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Images

20 November © DR

 

Presentation

  • “Sooner or later, you will all have to look at me.” With 20 November, Lars Norén gives us the opportunity to watch and listen for an hour to an 18-year-old man about to shoot up his school in Emsdetten, Westphalia. The Swedish playwright researched the 2006 massacre extensively, reading the young man's diary and his posts on social networks, watching the video he made before his shooting spree, etc. In a painfully honest and unrelenting monologue, he speaks of his bullying, his hatred of school and institutions, his feeling of being trapped. In a text halfway between the manifesto and the soliloquy, he develops a political theory to justify what he's about to do, while revealing his most intimate wounds. This teenager looks like so many others; why him? Why now? Sofia Jupither wants us to hear a young man, not a monster. Is he a product of his time? The victim of a delusion? A fighter on the front lines of upcoming civil wars? He bares all but remains inscrutable. With his raw sensitivity and solidity, David Fukamachi Regnfors faces the audience and becomes this frightening mystery. A violence that can't erase his humanity.

    Sofia Jupither
    Sofia Jupither isn't afraid to seem naive: the goal of her theatre is to understand people and what motivates their actions, even the strangest and cruelest of them, without judgment. Since 2001 in Sweden and 2005 in Norway, she has met with great acclaim, especially when directing Scandinavian playwrights, be they classic—Ibsen and Strindberg—or modern—Jon Fosse and Lars Norén, a fellow Swede. In Norén's work, she particularly enjoys the empathy that transpires in his attempt to clinically describe the modern world. As part of the project Villes en scène/Cities on stage, his text Fragmente was directed by Sofia Jupither in Gothenburg in 2012. It is through that project that she met Romanian playwright Gianina Cărbunariu. With The Tigress, she has chosen to venture into a new dramatic genre: a composite form of theatre, characterised by its distance and its direct address to the audience. A new experience that shares with her previous creations the desire to show that everything in man is human.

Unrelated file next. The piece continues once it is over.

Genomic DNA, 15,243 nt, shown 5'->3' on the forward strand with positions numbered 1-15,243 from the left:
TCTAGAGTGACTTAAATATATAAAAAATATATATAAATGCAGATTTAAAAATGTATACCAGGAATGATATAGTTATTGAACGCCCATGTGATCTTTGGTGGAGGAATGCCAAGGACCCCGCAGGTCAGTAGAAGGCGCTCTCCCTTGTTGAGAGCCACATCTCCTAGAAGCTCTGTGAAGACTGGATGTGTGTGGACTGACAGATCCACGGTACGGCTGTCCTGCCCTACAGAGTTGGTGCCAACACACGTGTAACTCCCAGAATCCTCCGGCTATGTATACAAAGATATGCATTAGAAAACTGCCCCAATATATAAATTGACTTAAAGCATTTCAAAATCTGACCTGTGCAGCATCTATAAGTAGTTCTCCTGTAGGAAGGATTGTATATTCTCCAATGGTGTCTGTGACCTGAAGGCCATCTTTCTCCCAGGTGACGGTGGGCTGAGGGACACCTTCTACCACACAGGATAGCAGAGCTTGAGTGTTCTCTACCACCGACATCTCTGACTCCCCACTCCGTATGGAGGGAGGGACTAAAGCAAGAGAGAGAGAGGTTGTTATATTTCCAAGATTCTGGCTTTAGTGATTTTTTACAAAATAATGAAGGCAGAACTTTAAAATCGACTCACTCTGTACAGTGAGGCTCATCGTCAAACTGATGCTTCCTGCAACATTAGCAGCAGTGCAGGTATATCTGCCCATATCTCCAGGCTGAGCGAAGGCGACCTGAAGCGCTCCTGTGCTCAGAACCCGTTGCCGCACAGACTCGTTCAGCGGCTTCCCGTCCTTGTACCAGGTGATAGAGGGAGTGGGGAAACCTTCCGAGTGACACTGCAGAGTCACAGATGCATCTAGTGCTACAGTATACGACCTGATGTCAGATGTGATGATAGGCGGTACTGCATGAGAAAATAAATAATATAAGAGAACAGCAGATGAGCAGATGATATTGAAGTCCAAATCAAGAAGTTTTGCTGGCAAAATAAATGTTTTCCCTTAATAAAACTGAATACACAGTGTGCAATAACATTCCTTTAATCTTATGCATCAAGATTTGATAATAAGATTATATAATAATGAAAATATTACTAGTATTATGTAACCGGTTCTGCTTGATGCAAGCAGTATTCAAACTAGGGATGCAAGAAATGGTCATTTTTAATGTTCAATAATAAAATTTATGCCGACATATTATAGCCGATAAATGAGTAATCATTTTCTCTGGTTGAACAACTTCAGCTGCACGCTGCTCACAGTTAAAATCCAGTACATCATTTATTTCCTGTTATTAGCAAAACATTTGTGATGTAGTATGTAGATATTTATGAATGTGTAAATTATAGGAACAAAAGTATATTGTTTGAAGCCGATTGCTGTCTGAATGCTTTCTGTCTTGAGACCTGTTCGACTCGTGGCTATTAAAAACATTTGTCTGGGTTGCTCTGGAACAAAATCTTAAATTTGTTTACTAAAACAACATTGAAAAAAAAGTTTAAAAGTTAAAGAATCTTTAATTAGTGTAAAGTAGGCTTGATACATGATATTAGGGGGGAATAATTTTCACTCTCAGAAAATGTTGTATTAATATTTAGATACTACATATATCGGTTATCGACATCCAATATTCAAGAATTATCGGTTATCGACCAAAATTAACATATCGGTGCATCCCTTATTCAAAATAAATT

Lars Norén
    Whether in the family circle or on the margins of society, Lars Norén always plumbs the human soul with bluntness and tenderness. Seen as the heir to Ibsen, Strindberg, and Bergman—whom he once succeeded as director of the Royal Dramatic Theatre—he focuses on family relationships (Demons, Bobby Fischer is Alive and Lives in Pasadena) as well as on historical and recent tragedies (Cold, War, 20 November). At the heart of his vision always remains this tormented human he likes to dissect and describe. Since 1999, he has been the director of Riks Drama, an itinerant national theatre.

  • Distribution

    Text Lars Norén
    Direction Sofia Jupither
    Stage design Erlend Birkeland
    Lights Ellen Ruge

    With David Fukamachi Regnfors

    Production

    Production Jupither Josephsson Theatre Company
    Co-production Royal Dramatic Theatre Stockholm, Uppsala City Theatre

    20 November by Lars Norén, translation Katrin Ahlgren is published by éditions de L'Arche. 

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